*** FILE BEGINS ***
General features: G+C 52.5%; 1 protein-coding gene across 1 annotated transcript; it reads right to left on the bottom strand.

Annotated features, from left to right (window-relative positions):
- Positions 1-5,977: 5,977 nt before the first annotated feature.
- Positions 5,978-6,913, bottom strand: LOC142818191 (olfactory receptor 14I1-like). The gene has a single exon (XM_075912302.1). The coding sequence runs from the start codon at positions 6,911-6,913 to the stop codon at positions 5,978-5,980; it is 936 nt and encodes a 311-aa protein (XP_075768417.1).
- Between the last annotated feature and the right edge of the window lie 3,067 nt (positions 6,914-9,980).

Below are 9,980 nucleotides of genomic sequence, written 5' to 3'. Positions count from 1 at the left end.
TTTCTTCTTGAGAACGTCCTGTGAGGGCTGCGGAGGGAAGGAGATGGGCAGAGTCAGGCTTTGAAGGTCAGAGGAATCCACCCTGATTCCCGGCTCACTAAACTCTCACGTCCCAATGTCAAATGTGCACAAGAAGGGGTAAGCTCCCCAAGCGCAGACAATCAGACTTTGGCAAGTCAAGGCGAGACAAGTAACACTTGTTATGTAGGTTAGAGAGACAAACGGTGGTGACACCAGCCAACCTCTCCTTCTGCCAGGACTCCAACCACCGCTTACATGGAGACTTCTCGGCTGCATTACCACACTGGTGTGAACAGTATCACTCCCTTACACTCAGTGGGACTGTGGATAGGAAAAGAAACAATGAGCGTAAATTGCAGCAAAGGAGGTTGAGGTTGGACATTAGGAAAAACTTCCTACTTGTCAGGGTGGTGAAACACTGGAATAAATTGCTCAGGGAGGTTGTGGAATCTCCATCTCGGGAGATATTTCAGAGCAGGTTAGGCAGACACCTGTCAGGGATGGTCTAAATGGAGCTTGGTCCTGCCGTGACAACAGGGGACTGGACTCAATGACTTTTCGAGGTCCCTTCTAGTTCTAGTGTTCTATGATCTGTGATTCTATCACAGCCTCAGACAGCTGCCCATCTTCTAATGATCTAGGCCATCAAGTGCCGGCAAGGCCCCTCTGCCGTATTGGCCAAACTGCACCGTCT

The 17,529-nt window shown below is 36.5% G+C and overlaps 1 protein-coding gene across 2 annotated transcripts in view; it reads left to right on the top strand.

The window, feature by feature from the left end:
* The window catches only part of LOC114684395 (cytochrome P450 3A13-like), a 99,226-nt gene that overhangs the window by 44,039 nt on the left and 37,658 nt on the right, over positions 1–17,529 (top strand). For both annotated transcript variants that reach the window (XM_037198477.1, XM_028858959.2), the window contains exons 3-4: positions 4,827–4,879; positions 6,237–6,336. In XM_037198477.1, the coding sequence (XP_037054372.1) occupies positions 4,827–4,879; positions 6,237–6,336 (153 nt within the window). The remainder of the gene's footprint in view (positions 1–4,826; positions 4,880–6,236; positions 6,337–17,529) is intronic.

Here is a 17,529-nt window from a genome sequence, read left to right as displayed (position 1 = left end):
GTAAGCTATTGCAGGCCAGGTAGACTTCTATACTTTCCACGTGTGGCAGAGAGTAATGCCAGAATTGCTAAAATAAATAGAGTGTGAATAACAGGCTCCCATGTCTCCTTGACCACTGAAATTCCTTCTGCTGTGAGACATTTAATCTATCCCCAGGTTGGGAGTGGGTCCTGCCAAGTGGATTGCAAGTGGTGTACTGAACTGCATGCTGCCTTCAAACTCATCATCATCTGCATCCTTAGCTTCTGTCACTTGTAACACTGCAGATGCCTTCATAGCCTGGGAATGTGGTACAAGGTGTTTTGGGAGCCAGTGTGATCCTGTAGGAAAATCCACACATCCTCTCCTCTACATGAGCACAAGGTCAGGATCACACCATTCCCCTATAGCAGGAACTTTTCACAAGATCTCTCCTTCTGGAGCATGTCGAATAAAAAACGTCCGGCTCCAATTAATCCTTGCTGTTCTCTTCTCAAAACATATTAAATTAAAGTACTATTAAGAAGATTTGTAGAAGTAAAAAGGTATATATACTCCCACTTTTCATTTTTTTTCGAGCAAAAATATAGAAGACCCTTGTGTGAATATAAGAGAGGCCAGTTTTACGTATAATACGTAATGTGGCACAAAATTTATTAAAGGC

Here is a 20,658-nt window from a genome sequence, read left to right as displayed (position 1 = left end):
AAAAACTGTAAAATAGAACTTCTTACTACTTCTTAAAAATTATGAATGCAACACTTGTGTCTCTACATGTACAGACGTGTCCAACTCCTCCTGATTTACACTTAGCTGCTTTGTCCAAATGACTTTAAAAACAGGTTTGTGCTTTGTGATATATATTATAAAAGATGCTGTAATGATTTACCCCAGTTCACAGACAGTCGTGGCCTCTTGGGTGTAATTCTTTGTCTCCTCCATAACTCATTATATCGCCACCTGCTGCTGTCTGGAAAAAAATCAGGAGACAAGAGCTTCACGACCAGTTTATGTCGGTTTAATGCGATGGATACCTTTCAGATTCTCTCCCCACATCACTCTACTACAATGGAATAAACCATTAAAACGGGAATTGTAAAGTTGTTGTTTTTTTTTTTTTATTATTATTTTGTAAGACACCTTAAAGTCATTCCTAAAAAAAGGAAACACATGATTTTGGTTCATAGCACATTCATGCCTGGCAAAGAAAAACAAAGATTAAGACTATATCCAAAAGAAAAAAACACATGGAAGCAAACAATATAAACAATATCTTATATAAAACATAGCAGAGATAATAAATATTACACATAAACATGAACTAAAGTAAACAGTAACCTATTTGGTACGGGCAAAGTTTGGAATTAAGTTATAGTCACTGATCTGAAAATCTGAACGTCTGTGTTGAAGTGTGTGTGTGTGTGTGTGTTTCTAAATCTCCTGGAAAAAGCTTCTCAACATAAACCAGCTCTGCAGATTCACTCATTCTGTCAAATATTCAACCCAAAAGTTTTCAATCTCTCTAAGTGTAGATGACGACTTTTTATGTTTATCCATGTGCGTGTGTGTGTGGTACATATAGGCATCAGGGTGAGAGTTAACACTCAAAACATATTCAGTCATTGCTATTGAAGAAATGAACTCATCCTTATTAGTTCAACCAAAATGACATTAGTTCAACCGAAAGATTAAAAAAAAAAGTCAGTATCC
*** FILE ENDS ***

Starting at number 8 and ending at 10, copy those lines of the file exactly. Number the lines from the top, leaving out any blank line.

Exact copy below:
The 17,529-nt window shown below is 36.5% G+C and overlaps 1 protein-coding gene across 2 annotated transcripts in view; it reads left to right on the top strand.

The window, feature by feature from the left end:
* The window catches only part of LOC114684395 (cytochrome P450 3A13-like), a 99,226-nt gene that overhangs the window by 44,039 nt on the left and 37,658 nt on the right, over positions 1–17,529 (top strand). For both annotated transcript variants that reach the window (XM_037198477.1, XM_028858959.2), the window contains exons 3-4: positions 4,827–4,879; positions 6,237–6,336. In XM_037198477.1, the coding sequence (XP_037054372.1) occupies positions 4,827–4,879; positions 6,237–6,336 (153 nt within the window). The remainder of the gene's footprint in view (positions 1–4,826; positions 4,880–6,236; positions 6,337–17,529) is intronic.